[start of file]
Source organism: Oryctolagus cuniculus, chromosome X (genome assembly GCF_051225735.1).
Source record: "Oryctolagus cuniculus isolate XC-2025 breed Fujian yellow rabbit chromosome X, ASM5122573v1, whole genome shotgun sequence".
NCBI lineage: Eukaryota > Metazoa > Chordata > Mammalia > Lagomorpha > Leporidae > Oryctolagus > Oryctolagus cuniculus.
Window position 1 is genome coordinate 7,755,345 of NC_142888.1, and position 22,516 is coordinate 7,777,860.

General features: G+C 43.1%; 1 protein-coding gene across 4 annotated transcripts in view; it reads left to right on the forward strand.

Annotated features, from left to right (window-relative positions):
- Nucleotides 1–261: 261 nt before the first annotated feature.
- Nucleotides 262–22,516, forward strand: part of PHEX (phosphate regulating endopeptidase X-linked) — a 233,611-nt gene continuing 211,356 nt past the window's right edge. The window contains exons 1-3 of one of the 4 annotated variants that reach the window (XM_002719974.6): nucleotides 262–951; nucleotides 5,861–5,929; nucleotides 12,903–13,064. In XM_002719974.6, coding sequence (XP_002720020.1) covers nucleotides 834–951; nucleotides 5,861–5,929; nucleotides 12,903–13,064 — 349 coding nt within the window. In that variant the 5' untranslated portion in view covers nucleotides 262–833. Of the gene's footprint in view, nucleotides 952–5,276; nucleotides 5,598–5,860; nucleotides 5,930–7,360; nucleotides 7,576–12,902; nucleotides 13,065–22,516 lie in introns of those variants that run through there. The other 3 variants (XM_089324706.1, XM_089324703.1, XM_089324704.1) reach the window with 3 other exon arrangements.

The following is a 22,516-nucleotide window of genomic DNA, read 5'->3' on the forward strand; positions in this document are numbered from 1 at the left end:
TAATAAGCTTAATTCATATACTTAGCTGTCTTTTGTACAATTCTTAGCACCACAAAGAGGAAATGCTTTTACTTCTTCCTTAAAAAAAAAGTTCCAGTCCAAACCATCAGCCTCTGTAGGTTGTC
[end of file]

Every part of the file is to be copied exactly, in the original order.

Source organism: Oryctolagus cuniculus, chromosome X (genome assembly GCF_051225735.1).
Source record: "Oryctolagus cuniculus isolate XC-2025 breed Fujian yellow rabbit chromosome X, ASM5122573v1, whole genome shotgun sequence".
NCBI lineage: Eukaryota > Metazoa > Chordata > Mammalia > Lagomorpha > Leporidae > Oryctolagus > Oryctolagus cuniculus.
Window position 1 is genome coordinate 7,755,345 of NC_142888.1, and position 22,516 is coordinate 7,777,860.

General features: G+C 43.1%; 1 protein-coding gene across 4 annotated transcripts in view; it reads left to right on the forward strand.

Annotated features, from left to right (window-relative positions):
- Nucleotides 1–261: 261 nt before the first annotated feature.
- Nucleotides 262–22,516, forward strand: part of PHEX (phosphate regulating endopeptidase X-linked) — a 233,611-nt gene continuing 211,356 nt past the window's right edge. The window contains exons 1-3 of one of the 4 annotated variants that reach the window (XM_002719974.6): nucleotides 262–951; nucleotides 5,861–5,929; nucleotides 12,903–13,064. In XM_002719974.6, coding sequence (XP_002720020.1) covers nucleotides 834–951; nucleotides 5,861–5,929; nucleotides 12,903–13,064 — 349 coding nt within the window. In that variant the 5' untranslated portion in view covers nucleotides 262–833. Of the gene's footprint in view, nucleotides 952–5,276; nucleotides 5,598–5,860; nucleotides 5,930–7,360; nucleotides 7,576–12,902; nucleotides 13,065–22,516 lie in introns of those variants that run through there. The other 3 variants (XM_089324706.1, XM_089324703.1, XM_089324704.1) reach the window with 3 other exon arrangements.

The following is a 22,516-nucleotide window of genomic DNA, read 5'->3' on the forward strand; positions in this document are numbered from 1 at the left end:
TAATAAGCTTAATTCATATACTTAGCTGTCTTTTGTACAATTCTTAGCACCACAAAGAGGAAATGCTTTTACTTCTTCCTTAAAAAAAAAGTTCCAGTCCAAACCATCAGCCTCTGTAGGTTGTC